- The process of assimilation into the Borg Collective also "benefited" from this treatment, especially in First Contact; Instead of simply grabbing you and teleporting you away to be converted into a Borg at their leisure, they forcibly inject nanites into you and leave you to slowly turn into early-stage Borg from the inside out, adding elements of The Virus and Zombie Infectee. "Don't let them touch you" indeed.
- Buffy the Vampire Slayer. In "Hush," nobody really cares that The Gentlemen look like gray glittered morticians who can float above the ground and are only single episode villains. The viewers are too focused on their unsettling smiles. It's telling enough that Joss said he was basically creating creatures that kids would have nightmares over.
- The third season of Whitechapel runs on this trope. Everything is scary. Case in point: one of the witnesses to a crime (who only has about three seconds of screen-time) is a creepy old voodoo lady. She could have just as easily been portrayed as a normal housewife with curlers in her hair - but no, she's a creepy old voodoo lady. Even places like confectionary stores and the police station are ominous, shadowy places. As a result, even when the show is not being overtly scary, it's still consistently unsettling.
- The supernatural elements on Twin Peaks all operated on a kind of nightmarish dream logic. There's no explanation for why The Black Lodge looks like a waiting room, or for why all the spirits seem to feed on a kind of demonic creamed corn, or for why one of the main villains is a demon named BOB who looks like an extra in a bar scene and can turn into an owl or something. Additionally, the camerawork and sound design often make seemingly-normal objects - the ceiling fan over the Palmer family's staircase, or the traffic light outside the Double R Diner - seem like the embodiment of pure evil, for no clear reason. (Although Fire Walk With Me reveals that there's a good reason the fan is imbued with evil: BOB always switches it on before entering Laura's room to rape her.) Of course, this is what happens when David Lynch is your showrunner.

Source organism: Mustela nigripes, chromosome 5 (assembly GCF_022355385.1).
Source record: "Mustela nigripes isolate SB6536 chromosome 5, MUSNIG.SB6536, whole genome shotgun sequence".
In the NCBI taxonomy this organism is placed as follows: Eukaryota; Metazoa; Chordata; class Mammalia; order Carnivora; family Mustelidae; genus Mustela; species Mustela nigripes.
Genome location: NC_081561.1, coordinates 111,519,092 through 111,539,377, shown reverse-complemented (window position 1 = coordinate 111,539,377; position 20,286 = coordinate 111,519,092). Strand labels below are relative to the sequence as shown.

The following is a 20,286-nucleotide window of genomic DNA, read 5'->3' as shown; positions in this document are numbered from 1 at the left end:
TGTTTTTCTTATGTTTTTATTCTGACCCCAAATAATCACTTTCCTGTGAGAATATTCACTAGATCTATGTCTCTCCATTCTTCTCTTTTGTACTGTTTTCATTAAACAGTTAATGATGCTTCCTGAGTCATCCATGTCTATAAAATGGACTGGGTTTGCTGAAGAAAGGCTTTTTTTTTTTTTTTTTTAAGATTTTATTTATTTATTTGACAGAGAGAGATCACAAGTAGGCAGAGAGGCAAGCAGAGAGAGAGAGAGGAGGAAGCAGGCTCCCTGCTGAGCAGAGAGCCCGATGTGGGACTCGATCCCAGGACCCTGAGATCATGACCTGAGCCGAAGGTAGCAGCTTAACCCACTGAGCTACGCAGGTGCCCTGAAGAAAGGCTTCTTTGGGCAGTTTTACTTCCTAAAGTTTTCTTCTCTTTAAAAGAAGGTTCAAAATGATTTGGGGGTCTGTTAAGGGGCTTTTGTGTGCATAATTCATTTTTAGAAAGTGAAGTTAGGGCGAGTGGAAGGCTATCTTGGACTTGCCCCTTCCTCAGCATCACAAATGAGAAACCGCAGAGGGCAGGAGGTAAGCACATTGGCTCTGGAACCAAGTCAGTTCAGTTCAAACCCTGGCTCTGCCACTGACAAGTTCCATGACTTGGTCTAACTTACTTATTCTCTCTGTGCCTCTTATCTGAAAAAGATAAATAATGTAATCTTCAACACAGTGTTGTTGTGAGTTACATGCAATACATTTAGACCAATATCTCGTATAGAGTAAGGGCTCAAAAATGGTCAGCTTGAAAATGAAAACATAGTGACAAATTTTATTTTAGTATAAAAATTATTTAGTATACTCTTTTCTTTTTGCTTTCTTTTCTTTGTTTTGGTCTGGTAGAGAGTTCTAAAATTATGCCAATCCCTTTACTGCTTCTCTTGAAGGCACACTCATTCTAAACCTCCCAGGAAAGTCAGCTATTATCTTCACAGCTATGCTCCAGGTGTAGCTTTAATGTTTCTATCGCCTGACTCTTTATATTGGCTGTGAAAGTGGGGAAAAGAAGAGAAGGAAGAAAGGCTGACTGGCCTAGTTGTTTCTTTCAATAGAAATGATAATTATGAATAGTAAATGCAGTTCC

- The Hands of Blue in Firefly have a very unusual method of killing. It's one thing to use it on hated enemies, but they use it on people who merely happened to learn too much. Mercilessness aside, it's hardly practical in a hurry; it leaves distinctively marked corpses behind, which almost defeats the purpose of eliminating witnesses; and the victims scream enough to alert the more important targets into running away. But it does help us understand why River fears them so much.
Religion and Mythology
- Dragons. Sure, they vary a lot, but the best-known kind from European tradition are huge, reptilian, fire-breathing, thick-scaled, man-eating, flying, roaring, and Always Chaotic Evil — often the Final Boss of sorts. When cartographers put "Here be dragons" on unfamiliar areas, they sure didn't mean to encourage exploration.